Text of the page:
2. With regard to said perceptions: I find it very, very difficult to empathise with, sympathise with, or make time for anyone who would in any way support laws that discriminate against a demographic, whether physically, societally, or legislatively, on grounds of innate characteristics. People have been fighting against this since the early years of the 20th century (the suffragettes, for women’s rights); since the mid-20th century (the civil rights movement, against racism); and since the late 1960s/early 1970s, against homophobia (the Stonewall Riots being probably the most notable event). There is no rational justification for it, and opponents typically shift the goalposts to more emotive aspects of the argument, so as to get a visceral reaction from their reactionary supporters. The good news is, they always resort to the same rhetorical tricks, so they’re easy to identify and practise responding to.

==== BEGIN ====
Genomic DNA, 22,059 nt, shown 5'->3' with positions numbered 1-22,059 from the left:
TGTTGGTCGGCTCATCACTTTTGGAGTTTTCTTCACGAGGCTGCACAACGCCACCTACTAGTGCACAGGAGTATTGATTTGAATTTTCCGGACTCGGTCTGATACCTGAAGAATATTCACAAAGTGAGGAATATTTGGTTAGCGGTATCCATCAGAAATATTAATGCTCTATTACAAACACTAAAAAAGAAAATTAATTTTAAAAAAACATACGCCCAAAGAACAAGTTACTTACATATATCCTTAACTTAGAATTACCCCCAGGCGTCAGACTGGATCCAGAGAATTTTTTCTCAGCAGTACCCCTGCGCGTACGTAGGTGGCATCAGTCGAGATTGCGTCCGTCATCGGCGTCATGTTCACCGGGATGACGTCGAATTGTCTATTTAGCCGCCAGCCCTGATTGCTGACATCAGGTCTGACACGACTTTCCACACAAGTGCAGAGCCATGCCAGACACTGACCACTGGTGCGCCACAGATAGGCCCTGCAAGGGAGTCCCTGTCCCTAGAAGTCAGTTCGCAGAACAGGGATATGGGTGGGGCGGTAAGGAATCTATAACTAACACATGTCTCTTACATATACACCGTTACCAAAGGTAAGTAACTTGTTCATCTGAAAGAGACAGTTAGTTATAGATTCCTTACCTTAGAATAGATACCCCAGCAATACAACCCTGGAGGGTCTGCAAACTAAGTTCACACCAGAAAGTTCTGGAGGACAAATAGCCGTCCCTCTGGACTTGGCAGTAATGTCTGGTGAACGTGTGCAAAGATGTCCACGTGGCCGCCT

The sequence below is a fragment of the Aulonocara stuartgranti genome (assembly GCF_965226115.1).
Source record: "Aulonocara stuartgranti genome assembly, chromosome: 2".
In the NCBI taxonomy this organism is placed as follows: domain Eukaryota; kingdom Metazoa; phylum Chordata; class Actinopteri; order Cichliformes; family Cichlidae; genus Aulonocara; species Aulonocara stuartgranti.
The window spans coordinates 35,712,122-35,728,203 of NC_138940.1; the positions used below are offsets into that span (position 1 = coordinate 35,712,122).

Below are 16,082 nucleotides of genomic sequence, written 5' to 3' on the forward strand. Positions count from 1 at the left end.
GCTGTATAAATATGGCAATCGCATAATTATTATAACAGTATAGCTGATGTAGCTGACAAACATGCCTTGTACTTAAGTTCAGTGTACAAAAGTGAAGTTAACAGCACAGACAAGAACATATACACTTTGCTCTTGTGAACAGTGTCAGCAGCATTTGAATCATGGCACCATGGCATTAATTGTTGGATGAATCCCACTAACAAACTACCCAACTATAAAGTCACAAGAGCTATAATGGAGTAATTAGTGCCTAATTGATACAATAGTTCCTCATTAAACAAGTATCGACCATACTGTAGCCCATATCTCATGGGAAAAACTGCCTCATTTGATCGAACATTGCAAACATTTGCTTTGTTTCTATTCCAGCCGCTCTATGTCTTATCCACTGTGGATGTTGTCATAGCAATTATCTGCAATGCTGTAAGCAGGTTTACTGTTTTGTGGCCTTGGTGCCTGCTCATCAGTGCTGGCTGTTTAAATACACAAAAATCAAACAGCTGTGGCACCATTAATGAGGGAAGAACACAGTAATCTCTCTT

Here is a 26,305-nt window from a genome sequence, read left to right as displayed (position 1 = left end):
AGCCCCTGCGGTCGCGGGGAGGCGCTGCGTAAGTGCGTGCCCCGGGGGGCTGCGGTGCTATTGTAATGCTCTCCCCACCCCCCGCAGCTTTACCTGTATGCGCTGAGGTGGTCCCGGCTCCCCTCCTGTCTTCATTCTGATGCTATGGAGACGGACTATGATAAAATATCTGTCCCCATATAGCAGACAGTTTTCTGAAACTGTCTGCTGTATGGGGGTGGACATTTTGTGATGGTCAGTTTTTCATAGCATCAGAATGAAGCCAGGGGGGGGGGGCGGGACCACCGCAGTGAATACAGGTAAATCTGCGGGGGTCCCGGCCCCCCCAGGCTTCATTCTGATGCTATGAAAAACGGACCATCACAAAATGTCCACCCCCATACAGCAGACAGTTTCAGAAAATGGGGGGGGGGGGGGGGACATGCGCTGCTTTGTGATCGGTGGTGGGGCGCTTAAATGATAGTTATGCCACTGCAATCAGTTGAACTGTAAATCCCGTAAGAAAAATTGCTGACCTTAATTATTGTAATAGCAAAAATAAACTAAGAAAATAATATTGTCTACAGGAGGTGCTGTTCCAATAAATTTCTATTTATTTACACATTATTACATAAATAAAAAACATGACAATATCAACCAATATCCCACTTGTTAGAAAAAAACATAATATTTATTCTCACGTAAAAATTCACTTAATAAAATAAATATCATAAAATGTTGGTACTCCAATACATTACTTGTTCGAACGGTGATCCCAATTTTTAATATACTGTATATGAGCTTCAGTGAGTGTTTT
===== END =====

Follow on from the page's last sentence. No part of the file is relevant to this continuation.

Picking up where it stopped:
So, for those who feel threatened and would prefer to keep treating people they disapprove of as less than human, on grounds dubious, spurious and specious: you don’t need to miss me with your fragile and passive-aggressive patriarchal toxicity. Bring it. But I will happily lay you out with a complimentary wreath, in exposing both you and your “arguments” for the shittiness you are.


Silences on World Poetry Day: the caesura in Classical Chinese poetry

The Tang-dynasty poet, Meng Haoran

On the occasion of World Poetry Day, let’s take a quick look at an example from outside of the western poetic traditions: Classical Chinese poetry.

The most recognisable forms of Classical Chinese poetry feature stanzas consisting of unpunctuated lines of five or seven characters. To help understanding, but also to provide a certain rhythm, there is always a brief pause after the second character (in five-line verse; or after the fourth character, in seven-line verse). I’ve signalled this below, using an asterisk (*).

This poem is called “Spring Morning” 春曉 (fittingly; good morning and happy spring, everyone!), by Meng Haoran 孟浩然, who lived in the early 8th century, during the Tang dynasty. Below, I’ve provided Pinyin romanisation, in case you want to have a crack at reading it (you know you want to), and have rendered it in a slightly choppy dactylic tetrameter, but the latter is subjective, and doesn’t proceed from the original text.